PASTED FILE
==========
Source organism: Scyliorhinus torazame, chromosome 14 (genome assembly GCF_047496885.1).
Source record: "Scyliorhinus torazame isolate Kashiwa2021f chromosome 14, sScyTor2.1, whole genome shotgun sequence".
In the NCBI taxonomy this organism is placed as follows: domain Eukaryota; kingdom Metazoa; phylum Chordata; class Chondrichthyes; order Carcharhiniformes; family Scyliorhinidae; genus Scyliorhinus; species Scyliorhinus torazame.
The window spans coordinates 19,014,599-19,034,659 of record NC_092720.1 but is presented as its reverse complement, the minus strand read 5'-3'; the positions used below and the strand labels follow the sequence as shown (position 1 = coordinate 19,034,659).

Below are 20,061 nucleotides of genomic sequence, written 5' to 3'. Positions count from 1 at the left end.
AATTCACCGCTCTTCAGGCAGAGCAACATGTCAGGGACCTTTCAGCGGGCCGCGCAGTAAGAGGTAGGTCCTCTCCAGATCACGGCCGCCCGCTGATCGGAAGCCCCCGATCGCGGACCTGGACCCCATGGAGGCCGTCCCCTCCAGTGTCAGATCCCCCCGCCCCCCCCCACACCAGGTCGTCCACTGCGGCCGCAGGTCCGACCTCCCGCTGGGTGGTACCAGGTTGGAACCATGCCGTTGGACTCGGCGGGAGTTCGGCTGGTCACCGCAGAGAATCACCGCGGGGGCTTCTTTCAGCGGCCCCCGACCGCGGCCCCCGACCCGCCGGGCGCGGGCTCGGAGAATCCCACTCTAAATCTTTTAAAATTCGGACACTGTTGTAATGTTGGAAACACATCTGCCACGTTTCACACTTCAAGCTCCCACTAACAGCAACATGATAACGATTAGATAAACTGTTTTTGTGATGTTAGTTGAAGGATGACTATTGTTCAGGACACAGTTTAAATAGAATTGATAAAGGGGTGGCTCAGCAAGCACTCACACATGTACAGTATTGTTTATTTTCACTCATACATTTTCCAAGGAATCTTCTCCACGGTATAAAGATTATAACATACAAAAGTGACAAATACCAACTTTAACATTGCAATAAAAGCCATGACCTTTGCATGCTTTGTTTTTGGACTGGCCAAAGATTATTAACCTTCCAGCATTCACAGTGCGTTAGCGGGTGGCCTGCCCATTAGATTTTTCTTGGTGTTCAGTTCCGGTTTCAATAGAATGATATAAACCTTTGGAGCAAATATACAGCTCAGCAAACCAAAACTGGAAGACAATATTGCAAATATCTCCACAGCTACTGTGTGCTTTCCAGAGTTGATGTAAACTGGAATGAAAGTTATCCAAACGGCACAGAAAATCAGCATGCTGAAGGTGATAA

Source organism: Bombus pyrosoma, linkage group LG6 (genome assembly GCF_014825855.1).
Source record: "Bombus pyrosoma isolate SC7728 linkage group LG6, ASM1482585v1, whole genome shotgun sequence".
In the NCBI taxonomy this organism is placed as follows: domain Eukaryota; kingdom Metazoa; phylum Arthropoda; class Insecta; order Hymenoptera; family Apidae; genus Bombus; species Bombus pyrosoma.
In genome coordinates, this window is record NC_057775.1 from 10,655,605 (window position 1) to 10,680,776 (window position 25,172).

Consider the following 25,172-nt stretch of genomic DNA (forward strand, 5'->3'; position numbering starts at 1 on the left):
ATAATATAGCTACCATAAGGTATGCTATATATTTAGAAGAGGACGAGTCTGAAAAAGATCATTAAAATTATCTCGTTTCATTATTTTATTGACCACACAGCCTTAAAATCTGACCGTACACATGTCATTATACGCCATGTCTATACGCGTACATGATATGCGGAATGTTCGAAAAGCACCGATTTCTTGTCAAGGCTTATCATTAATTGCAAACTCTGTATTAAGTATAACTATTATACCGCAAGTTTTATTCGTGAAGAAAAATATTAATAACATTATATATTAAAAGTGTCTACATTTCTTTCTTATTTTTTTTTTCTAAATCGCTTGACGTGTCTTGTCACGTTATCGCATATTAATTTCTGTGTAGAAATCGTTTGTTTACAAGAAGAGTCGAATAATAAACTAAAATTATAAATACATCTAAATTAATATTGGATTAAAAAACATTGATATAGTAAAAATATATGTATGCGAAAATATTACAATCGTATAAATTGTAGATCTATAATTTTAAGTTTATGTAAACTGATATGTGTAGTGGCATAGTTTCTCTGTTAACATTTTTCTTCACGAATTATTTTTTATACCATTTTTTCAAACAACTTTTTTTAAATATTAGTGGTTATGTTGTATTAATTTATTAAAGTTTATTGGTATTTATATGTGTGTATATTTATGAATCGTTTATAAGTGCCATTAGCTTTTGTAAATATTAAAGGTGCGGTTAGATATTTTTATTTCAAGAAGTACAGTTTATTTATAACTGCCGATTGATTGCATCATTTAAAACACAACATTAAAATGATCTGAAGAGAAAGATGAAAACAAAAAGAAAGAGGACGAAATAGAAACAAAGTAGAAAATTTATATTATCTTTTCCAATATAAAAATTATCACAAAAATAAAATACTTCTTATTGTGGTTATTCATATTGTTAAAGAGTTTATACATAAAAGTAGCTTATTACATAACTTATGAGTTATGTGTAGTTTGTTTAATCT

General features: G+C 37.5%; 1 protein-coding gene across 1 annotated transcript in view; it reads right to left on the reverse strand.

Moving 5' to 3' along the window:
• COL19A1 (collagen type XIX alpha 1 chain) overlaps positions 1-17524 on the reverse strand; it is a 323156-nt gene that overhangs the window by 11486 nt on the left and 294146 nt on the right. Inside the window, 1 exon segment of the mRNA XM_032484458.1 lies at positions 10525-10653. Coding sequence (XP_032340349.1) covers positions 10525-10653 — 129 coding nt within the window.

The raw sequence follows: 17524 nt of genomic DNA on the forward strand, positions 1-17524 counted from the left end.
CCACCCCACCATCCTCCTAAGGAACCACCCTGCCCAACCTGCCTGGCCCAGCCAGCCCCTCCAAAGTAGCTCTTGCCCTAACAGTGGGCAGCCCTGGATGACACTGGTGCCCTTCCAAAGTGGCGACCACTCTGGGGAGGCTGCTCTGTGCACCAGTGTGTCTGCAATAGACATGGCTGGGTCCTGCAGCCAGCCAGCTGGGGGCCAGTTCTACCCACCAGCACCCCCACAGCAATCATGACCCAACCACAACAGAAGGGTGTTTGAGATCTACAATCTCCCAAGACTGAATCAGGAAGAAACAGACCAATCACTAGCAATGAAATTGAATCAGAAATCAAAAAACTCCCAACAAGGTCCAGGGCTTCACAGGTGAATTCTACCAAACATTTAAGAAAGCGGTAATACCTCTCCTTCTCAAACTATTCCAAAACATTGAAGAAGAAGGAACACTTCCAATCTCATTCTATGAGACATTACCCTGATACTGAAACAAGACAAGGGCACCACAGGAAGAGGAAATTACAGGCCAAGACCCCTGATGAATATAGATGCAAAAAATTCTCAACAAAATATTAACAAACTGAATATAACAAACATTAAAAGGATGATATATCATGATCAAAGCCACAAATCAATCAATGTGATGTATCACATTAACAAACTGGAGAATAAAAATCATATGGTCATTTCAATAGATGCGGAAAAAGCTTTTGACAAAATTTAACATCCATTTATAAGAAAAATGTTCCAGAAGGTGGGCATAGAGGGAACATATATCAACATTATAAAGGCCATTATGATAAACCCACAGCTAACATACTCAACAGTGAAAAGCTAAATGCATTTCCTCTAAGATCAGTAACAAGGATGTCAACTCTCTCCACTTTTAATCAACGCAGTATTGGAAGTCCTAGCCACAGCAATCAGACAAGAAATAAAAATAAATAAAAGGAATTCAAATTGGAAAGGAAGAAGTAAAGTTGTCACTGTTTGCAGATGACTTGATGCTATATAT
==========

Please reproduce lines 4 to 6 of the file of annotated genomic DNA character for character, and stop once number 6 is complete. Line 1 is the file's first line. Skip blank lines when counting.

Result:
The window spans coordinates 19,014,599-19,034,659 of record NC_092720.1 but is presented as its reverse complement, the minus strand read 5'-3'; the positions used below and the strand labels follow the sequence as shown (position 1 = coordinate 19,034,659).

Below are 20,061 nucleotides of genomic sequence, written 5' to 3'. Positions count from 1 at the left end.
AATTCACCGCTCTTCAGGCAGAGCAACATGTCAGGGACCTTTCAGCGGGCCGCGCAGTAAGAGGTAGGTCCTCTCCAGATCACGGCCGCCCGCTGATCGGAAGCCCCCGATCGCGGACCTGGACCCCATGGAGGCCGTCCCCTCCAGTGTCAGATCCCCCCGCCCCCCCCCACACCAGGTCGTCCACTGCGGCCGCAGGTCCGACCTCCCGCTGGGTGGTACCAGGTTGGAACCATGCCGTTGGACTCGGCGGGAGTTCGGCTGGTCACCGCAGAGAATCACCGCGGGGGCTTCTTTCAGCGGCCCCCGACCGCGGCCCCCGACCCGCCGGGCGCGGGCTCGGAGAATCCCACTCTAAATCTTTTAAAATTCGGACACTGTTGTAATGTTGGAAACACATCTGCCACGTTTCACACTTCAAGCTCCCACTAACAGCAACATGATAACGATTAGATAAACTGTTTTTGTGATGTTAGTTGAAGGATGACTATTGTTCAGGACACAGTTTAAATAGAATTGATAAAGGGGTGGCTCAGCAAGCACTCACACATGTACAGTATTGTTTATTTTCACTCATACATTTTCCAAGGAATCTTCTCCACGGTATAAAGATTATAACATACAAAAGTGACAAATACCAACTTTAACATTGCAATAAAAGCCATGACCTTTGCATGCTTTGTTTTTGGACTGGCCAAAGATTATTAACCTTCCAGCATTCACAGTGCGTTAGCGGGTGGCCTGCCCATTAGATTTTTCTTGGTGTTCAGTTCCGGTTTCAATAGAATGATATAAACCTTTGGAGCAAATATACAGCTCAGCAAACCAAAACTGGAAGACAATATTGCAAATATCTCCACAGCTACTGTGTGCTTTCCAGAGTTGATGTAAACTGGAATGAAAGTTATCCAAACGGCACAGAAAATCAGCATGCTGAAGGTGATAA